“The response from our outreach has been very, very good,” said Brian Delaney, a spokesman for Fishing Partnership Support Services, an organization working in Maine that was responsible for reducing the percentage of uninsured fishermen in Massachusetts from 40 to 10 in just one year more than a decade ago.
In Maine, the split between those signing up and those who aren’t is roughly the same as in other industries and other parts of the country. Older, sicker workers with families are paying for insurance plans, while younger lobstermen tend to go without, as are those who said cost was a concern, according to interviews with more than a dozen lobstermen and advocates who’ve worked with hundreds more.
Some lobstermen found they qualified for improved plans.
“It’s better than any insurance that I’ve have in the last 30 years,” said Arnold Gamage, a 61-year-old lobsterman from South Bristol who stopped paying for health insurance last year because, with an estimated annual salary of $60,000, he could no longer afford a plan that covered heart medication he needs.
His new plan, through one of the two providers on Maine’s insurance marketplace, costs $480 a month, compared with the $780 he paid before. The deductible for him and his wife was cut in half, to $5,000.
“At the core of the Commonwealth’s argument to the contrary is the proposition that a woman, and in particular a woman riding on a public trolley, has a reasonable expectation of privacy in not having a stranger secretly take photographs up her skirt. The proposition is eminently reasonable, but (the law) in its current form does not address it,” the court wrote in its decision.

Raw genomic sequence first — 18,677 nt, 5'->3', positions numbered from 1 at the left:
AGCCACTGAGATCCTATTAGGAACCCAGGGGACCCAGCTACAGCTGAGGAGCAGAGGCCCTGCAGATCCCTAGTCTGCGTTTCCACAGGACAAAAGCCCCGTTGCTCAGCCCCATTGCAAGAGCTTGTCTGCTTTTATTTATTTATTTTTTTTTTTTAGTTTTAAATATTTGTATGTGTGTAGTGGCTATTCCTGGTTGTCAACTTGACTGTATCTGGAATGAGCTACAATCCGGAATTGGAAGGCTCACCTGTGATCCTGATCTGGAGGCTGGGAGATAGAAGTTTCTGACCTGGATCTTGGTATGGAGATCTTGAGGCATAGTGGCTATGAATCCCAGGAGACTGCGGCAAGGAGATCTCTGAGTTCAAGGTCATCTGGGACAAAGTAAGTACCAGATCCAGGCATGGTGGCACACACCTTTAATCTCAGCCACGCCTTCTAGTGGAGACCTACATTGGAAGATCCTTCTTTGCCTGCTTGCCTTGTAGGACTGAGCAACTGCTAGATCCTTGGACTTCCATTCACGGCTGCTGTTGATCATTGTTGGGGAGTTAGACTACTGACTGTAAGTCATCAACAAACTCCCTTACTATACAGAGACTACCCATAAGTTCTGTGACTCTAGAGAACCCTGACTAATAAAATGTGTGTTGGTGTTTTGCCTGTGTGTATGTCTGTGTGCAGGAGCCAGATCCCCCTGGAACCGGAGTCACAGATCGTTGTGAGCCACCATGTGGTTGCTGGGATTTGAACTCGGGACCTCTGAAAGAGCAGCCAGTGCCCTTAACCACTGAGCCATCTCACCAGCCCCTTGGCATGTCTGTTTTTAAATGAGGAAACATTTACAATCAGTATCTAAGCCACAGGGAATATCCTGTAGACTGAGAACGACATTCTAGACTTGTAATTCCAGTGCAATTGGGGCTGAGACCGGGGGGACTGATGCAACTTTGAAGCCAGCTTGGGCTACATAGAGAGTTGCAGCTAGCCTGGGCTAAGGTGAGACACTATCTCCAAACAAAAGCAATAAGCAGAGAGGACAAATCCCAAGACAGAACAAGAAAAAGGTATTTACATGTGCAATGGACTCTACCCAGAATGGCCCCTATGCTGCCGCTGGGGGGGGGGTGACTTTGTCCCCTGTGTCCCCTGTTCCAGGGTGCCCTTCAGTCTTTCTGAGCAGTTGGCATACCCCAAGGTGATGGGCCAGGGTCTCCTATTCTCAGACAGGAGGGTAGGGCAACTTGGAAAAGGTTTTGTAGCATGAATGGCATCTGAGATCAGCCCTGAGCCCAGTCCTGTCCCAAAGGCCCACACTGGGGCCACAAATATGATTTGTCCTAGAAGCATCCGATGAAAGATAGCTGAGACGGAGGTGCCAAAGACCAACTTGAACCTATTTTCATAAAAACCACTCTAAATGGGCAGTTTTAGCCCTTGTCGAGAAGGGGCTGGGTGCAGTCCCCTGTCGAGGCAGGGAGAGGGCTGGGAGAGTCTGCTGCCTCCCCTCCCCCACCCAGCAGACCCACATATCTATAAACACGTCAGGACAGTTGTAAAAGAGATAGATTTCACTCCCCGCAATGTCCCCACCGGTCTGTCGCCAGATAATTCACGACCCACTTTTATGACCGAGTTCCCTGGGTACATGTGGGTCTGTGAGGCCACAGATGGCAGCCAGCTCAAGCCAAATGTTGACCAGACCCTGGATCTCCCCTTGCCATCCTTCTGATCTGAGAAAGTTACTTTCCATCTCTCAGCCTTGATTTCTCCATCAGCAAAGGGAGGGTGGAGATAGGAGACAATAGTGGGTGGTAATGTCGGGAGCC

It is a striking example of just how impenetrable the US health care system can be for those who use it. Thousands of Medicare enrollees in Massachusetts and across the country are finding themselves caught in the same perplexing bind: Despite long hospital stays, they have been deemed observation patients or outpatients whose follow-up care is not covered. They also can face higher costs for the hospital stay itself when they are not officially admitted.
These observation patients usually share rooms with regular inpatients and receive care from the same doctors and nurses, making their status invisible to them. “I just assumed he was an inpatient. He was on a medical floor,” Sylvia Engler said.
Hospitals say it’s not their fault. Executives at Beth Israel Deaconess and other institutions say they are just trying to follow Medicare billing rules that even they don’t always fully understand.
Medicare originally intended observation care as a way to give doctors time to evaluate whether a patient should be admitted to the hospital or is stable enough to go home, usually within 24 to 48 hours. But hospitals are increasingly keeping patients in observation status longer: 8 percent of Medicare recipients had observation stays longer than 48 hours in 2011, up from 3 percent in 2006.
Three years ago, Democrats lost their grip on one of Massachusetts’ Senate seats when their candidate, Martha Coakley, imploded.
But it’s quite a different scene for Massachusetts Democrats on Tuesday as Rep. Ed Markey heads into a special election leading political newcomer Gabriel Gomez, a Republican, in the polls by a comfortable margin.